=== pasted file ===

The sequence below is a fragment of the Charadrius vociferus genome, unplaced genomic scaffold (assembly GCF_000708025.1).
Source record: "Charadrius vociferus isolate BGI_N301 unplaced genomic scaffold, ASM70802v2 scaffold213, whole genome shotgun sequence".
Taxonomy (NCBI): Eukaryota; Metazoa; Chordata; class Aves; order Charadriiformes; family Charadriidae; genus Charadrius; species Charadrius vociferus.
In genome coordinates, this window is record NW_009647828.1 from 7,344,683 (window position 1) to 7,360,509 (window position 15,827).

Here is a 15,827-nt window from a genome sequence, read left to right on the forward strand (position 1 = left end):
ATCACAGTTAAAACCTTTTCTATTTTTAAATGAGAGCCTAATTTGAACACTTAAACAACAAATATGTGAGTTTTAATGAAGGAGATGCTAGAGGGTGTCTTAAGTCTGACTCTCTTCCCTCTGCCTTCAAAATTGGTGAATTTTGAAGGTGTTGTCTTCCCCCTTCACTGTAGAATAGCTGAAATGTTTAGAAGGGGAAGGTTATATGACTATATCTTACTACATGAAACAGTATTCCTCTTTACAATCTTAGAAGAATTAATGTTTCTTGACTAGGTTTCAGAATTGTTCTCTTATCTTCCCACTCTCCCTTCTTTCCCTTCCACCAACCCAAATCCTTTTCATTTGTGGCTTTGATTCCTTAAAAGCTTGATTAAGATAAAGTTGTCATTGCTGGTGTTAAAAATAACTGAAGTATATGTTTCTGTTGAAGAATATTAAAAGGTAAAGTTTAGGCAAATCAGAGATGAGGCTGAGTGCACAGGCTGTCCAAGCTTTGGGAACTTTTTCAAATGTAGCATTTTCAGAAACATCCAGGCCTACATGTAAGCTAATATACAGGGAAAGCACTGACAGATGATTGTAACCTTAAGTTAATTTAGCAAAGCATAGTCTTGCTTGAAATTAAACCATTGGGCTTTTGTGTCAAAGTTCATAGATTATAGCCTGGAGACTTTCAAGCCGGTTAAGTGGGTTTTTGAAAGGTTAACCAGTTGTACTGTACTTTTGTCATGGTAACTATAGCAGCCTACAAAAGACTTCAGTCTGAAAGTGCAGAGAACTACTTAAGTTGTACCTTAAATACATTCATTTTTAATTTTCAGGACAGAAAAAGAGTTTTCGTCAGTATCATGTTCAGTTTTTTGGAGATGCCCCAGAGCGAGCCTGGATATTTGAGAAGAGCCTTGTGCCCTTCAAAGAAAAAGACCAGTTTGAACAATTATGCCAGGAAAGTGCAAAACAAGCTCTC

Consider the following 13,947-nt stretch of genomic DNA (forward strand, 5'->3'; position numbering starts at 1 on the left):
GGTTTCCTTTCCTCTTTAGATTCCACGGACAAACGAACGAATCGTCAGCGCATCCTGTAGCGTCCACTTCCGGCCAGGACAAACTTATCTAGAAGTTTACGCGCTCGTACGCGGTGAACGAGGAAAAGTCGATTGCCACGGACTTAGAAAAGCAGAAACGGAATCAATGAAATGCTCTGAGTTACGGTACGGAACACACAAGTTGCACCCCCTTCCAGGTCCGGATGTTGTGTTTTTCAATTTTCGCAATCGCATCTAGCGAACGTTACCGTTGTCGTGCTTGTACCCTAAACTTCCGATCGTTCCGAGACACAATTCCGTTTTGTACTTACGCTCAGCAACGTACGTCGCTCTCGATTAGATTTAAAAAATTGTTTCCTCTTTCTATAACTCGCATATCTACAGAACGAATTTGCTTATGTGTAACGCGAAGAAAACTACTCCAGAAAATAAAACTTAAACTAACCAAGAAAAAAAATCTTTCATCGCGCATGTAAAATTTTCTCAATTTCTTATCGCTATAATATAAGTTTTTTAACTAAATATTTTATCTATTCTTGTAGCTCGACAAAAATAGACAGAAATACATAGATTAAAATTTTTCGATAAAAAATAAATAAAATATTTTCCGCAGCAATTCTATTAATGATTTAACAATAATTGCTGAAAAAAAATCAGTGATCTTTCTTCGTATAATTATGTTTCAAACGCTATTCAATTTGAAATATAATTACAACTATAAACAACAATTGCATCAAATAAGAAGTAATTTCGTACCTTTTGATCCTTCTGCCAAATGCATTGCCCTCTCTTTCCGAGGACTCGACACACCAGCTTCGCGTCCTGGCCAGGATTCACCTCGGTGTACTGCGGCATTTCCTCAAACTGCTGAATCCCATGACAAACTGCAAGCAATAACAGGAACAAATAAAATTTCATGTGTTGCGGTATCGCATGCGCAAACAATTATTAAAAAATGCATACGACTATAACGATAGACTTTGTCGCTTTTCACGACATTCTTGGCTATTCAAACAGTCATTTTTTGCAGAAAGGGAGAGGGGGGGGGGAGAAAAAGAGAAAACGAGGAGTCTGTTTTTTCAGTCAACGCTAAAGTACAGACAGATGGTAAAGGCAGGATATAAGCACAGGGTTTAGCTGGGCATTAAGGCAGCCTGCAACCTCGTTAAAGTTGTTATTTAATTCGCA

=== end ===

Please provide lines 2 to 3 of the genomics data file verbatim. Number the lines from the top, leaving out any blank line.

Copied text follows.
Source record: "Charadrius vociferus isolate BGI_N301 unplaced genomic scaffold, ASM70802v2 scaffold213, whole genome shotgun sequence".
Taxonomy (NCBI): Eukaryota; Metazoa; Chordata; class Aves; order Charadriiformes; family Charadriidae; genus Charadrius; species Charadrius vociferus.